Abstract: Two collections of Arabidopsis GAL4 enhancer trap lines were screened for light-intensity dependent reporter gene activation. Line N9313 was isolated for its strong light-intensity regulation. The T-DNA element trapped distant enhancers of the SIG5 promoter, which drives expression of a sigma factor involved in regulation of chloroplast genes for photosystem II core proteins. The T-DNA insertion 715 bp upstream of the transcription initiation site splits the promoter in a distal and proximal part. Both parts are sensitive to blue and red light and depend on photosynthetic electron transport activity between photosystem II and the plastoquinone pool. The mainblue-light sensitivity is localized within a 196-bp sequence (–887 to –691 bp) in the proximal promoter region It is preferentially CRY1 and PHYB controlled. Type-I and type-II phytochromes mediate red-light sensitivity via various promoter elements spread over the proximal and distal upstream region. This work characterizes SIG5 as an anterograde control factor of chloroplast gene expression, which is controlled by chloroplast signals in a retrograde manner.
Abstract: Flowers are vital for attracting pollinators to plants and in horticulture for humans. Petal morphogenesis is a central process of floral development. Petal development can be divided into three main processes: the establishment of organ identity in a concentric pattern, primordia initiation at fixed positions within a whorl, and morphogenesis, which includes petal elongation through the narrow spaces within the bud. Here, we show that the FOLDED PETALS 2 (FOP2) gene, encoding a member of the half-size ATP binding cassette (ABC) transporter family ABCG13, is involved in straight elongation of petals in Arabidopsis thaliana. In fop2 mutants, flowers open with folded petals, instead of straight-elongated ones found in the wild type. The epicuticular nanoridge structures are absent in many abaxial epidermal cells of fop2 petals, and surgical or genetic generation of space in young fop2 buds restores the straight elongation of petals, suggesting that the physical contact of sepals and petals causes the petal folding. Similar petal folding has been reported in the fop1 mutant, and the petals of fop2 fop1 double mutants resemble those of both the fop1 and fop2 single mutants, although the epidermal structure and permeability of the petal surface is more affected in fop2. Our results suggest that synthesis and transport of cutin or wax in growing petals play an important role for their smooth elongation through the narrow spaces of floral buds.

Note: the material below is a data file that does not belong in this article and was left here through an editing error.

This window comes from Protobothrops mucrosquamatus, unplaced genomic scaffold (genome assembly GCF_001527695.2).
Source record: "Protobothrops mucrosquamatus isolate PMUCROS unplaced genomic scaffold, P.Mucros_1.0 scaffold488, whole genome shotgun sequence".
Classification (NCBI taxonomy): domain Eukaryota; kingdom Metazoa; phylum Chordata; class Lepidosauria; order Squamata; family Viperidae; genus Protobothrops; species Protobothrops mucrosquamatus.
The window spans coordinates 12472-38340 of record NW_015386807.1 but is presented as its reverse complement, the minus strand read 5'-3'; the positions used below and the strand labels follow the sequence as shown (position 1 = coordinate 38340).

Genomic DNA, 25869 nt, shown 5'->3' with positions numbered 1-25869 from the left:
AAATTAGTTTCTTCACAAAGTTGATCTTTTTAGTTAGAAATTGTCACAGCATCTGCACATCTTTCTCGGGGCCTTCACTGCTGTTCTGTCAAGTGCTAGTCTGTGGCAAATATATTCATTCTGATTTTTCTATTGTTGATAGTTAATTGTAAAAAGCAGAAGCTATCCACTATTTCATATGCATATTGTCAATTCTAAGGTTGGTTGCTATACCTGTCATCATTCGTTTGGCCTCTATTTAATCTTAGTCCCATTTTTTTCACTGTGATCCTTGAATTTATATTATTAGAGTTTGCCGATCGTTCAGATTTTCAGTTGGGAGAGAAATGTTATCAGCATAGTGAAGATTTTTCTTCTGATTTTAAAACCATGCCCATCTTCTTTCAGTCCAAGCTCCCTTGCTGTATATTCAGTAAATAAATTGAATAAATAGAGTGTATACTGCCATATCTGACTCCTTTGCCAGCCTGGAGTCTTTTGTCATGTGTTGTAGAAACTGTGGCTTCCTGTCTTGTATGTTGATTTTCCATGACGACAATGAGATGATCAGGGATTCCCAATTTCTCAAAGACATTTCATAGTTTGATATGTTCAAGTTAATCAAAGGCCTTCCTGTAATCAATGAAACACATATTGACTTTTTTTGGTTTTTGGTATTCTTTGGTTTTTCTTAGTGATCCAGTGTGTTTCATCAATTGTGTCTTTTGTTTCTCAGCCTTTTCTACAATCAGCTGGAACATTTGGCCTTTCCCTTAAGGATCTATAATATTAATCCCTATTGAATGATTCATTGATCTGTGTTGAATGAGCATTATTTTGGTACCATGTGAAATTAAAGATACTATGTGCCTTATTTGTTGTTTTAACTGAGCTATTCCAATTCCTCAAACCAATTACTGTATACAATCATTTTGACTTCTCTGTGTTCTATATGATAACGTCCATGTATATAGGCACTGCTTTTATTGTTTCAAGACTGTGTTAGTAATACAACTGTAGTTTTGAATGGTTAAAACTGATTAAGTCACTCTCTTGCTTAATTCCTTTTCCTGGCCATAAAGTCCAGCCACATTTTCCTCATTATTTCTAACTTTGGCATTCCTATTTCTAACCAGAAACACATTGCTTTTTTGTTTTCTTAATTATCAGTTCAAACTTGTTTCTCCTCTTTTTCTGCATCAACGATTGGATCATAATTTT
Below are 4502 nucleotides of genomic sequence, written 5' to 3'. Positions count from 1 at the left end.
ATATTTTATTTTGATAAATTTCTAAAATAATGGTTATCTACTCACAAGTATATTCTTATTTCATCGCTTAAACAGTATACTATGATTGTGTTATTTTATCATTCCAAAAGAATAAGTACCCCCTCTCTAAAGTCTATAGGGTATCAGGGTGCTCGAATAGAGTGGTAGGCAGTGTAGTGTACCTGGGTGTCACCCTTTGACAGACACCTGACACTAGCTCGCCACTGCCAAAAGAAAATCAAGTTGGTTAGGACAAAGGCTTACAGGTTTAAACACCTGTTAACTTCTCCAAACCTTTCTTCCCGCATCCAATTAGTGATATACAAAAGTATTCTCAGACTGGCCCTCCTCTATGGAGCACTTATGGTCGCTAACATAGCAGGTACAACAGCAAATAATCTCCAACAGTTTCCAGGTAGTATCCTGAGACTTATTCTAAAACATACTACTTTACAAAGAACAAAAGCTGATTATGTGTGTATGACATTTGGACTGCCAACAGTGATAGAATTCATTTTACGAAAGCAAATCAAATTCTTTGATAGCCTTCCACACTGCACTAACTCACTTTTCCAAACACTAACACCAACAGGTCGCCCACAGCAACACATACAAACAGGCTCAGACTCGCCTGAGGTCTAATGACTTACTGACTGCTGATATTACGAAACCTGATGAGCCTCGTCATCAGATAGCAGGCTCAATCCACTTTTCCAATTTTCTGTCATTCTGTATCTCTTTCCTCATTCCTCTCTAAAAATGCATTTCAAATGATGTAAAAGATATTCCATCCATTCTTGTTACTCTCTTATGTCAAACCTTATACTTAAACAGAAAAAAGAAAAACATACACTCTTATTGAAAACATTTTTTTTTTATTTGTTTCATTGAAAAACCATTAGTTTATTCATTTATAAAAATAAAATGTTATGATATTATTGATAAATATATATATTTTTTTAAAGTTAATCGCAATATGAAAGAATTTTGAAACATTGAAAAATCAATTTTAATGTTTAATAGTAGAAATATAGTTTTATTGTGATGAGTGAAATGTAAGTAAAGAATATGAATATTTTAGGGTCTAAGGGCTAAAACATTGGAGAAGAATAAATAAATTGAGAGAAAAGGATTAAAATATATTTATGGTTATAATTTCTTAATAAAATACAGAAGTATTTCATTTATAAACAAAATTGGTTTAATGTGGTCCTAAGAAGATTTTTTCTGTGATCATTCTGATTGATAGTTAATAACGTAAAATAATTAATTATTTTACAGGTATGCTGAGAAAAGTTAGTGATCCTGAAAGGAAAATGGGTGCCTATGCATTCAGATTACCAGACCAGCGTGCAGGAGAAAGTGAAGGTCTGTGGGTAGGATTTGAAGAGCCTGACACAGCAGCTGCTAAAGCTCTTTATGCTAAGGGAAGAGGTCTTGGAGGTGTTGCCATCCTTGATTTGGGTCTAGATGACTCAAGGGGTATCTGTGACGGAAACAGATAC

Abstract: Amidases [EC 220.127.116.11] capable of converting indole-3-acetamide (IAM) into the major plant growth hormone indole-3-acetic acid (IAA) are assumed to be involved in auxin de novo biosynthesis. With the emerging amount of genomics data, it was possible to identify over forty proteins with substantial homology to the already characterized amidases from Arabidopsis and tobacco. The observed high conservation of amidase-like proteins throughout the plant kingdom may suggest an important role of theses enzymes in plant development. Here, we report cloning and functional analysis of four, thus far, uncharacterized plant amidases from Oryza sativa, Sorghum bicolor, Medicago truncatula, and Populus trichocarpa. Intriguingly, we were able to demonstrate that the examined amidases are also capable of converting phenyl-2-acetamide (PAM) into phenyl-2-acetic acid (PAA), an auxin endogenous to several plant species including Arabidopsis. Furthermore, we compared the subcellular localization of the enzymes to that of Arabidopsis AMI1, providing further evidence for similar enzymatic functions. Our results point to the presence of a presumably conserved pathway of auxin biosynthesis via IAM, as amidases, both of monocot, and dicot origins, were analyzed.